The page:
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Improving Students’ Representational Competence through a Course-Based Undergraduate Research Experience

  • Chandrani Mishra
  • Kari L. Clase
  • Carrie Jo Bucklin
  • Kristy L. Daniel
Chapter
  • 464 Downloads
Part of the Models and Modeling in Science Education book series (MMSE, volume 11)

Abstract

Visual representations are integral for communicating abstract science concepts and promoting insights for new scientific discoveries. Students’ representational competence is positively correlated with problem solving in the sciences and subsequent improvements in academic performance. We explored how students’ participation in the authentic practice of science with the use of visual representations would impact representational competence. We further tested a model of representational competence to understand how the use of student-generated representations in a Course-Based Undergraduate Research Experience (CURE) revealed undergraduate thinking about biological content, scientific literacy and the process of science. In this mixed methods study, we found that the applied theoretical framework could be used to effectively describe students’ representational competence. We observed all seven levels of representational competence with annotated genomes. In this chapter, we present rich descriptions of each level, including connections between content and scientific practice revealed by analysis of 147 student-generated representations. Additionally, we found that students’ competencies significantly improved after participation in the CURE. Our framework to examine representational competence can be used as a novel way to reveal changes in scientific thinking and examine the impact of undergraduate research experiences.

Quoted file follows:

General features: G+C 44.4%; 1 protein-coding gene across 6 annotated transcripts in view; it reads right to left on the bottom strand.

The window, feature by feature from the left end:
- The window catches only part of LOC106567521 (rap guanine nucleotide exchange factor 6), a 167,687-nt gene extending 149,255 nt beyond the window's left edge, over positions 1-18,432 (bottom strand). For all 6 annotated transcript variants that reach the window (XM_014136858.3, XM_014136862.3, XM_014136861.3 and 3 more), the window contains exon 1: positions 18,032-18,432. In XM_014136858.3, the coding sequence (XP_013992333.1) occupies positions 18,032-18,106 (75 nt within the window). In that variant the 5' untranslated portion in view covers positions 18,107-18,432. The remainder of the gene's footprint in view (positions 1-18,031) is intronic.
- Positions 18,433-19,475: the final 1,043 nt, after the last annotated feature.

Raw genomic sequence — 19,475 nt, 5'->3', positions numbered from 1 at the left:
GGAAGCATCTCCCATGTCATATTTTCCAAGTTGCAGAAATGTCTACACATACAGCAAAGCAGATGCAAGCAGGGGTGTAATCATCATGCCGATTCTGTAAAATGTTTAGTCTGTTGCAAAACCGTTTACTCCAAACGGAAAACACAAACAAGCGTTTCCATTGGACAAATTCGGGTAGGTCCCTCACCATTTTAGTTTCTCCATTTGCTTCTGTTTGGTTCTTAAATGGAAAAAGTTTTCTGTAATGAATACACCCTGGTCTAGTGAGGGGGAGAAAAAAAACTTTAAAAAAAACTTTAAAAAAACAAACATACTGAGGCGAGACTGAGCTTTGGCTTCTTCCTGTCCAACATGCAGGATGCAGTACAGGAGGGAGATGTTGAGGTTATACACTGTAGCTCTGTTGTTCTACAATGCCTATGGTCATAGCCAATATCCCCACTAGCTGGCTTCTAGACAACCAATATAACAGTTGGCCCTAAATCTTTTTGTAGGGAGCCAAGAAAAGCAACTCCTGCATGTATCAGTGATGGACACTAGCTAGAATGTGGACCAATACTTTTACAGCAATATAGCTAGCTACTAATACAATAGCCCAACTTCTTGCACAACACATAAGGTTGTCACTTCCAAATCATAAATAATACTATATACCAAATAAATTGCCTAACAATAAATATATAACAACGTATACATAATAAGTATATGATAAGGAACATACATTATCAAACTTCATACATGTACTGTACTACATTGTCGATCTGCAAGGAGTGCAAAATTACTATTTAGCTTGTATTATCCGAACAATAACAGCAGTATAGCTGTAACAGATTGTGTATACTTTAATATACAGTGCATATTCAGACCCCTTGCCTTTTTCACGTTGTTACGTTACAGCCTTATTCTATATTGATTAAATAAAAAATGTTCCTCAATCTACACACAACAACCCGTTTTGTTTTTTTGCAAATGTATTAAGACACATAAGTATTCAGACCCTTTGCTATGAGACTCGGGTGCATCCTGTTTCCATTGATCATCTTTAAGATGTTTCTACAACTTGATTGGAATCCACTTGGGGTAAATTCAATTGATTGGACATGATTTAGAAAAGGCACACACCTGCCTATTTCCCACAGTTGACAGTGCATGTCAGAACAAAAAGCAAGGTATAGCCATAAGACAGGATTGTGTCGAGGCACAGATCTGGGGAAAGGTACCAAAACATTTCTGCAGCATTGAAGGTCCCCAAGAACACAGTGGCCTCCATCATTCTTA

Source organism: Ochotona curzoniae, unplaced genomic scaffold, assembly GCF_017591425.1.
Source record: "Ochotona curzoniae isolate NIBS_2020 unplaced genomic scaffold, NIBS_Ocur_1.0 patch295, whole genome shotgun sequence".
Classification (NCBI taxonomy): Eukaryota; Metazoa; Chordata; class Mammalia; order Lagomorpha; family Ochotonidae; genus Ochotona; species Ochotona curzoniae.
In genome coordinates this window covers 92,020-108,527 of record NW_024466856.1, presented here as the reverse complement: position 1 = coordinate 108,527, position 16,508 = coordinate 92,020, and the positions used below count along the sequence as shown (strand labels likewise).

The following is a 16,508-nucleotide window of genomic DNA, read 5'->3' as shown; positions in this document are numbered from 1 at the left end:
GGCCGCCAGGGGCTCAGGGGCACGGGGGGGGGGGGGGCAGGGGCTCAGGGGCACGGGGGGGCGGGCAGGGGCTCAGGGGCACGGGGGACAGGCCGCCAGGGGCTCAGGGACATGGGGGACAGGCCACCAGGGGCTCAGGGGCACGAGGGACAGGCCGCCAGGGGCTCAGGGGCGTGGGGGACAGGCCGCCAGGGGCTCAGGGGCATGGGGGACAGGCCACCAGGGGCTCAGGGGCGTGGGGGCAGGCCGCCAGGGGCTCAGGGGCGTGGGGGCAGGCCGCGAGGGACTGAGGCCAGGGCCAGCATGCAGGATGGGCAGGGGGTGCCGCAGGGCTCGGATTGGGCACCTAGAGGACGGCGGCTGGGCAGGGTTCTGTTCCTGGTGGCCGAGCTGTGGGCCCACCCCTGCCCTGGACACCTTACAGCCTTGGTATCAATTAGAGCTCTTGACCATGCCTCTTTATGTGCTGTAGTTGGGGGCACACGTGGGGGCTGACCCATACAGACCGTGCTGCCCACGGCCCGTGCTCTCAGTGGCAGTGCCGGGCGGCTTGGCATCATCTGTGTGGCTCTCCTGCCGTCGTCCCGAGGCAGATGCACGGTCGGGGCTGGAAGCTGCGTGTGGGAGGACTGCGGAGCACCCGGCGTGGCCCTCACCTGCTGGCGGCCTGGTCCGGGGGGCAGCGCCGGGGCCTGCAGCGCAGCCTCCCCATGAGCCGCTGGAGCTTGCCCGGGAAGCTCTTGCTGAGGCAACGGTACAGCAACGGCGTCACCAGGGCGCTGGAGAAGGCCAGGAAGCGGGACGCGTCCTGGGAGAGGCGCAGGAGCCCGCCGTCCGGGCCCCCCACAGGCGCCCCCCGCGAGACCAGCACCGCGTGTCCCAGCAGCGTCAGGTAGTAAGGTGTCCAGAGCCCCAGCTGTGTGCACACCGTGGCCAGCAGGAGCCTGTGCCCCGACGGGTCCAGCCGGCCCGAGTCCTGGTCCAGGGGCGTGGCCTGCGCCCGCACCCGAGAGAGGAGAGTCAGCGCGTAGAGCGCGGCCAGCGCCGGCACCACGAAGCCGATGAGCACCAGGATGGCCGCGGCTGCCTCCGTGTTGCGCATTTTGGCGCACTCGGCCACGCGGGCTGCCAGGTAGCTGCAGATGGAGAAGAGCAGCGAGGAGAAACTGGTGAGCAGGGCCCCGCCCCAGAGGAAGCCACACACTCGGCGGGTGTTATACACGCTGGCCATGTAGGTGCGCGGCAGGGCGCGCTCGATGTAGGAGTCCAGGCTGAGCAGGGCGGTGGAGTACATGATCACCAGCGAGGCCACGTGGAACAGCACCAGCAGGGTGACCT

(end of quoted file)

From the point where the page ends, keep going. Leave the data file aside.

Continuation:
Keywords

Biotechnology Genome Representational competence Science education Undergraduate education 

Notes

Acknowledgments

This research and interdisciplinary collaboration was supported in part by a visionary Grant from the Gordon Research Conference on Visualization in Science and Education (2009), the National Institute of General Medical Sciences from the National Institutes of Health, Howard Hughes Medical Institute, the University Grants Development Program and University, Biotechnology Innovation and Regulatory Science Center, Polytechnic Institute, Department of Agricultural and Biological Engineering, Department of Technology Leadership and Innovation, Purdue University. We would also like to thank the Authors Research labs for all of their work to make this possible.

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Copyright information

© Springer International Publishing AG, part of Springer Nature 2018

Authors and Affiliations

  • Chandrani Mishra
    • 1
  • Kari L. Clase
    • 1
  • Carrie Jo Bucklin
    • 2
  • Kristy L. Daniel
    • 3
  1. 1.Purdue UniversityWest LafayatteUSA
  2. 2.Southern Utah UniversityCedar CityUSA
  3. 3.Texas State UniversitySan MarcosUSA

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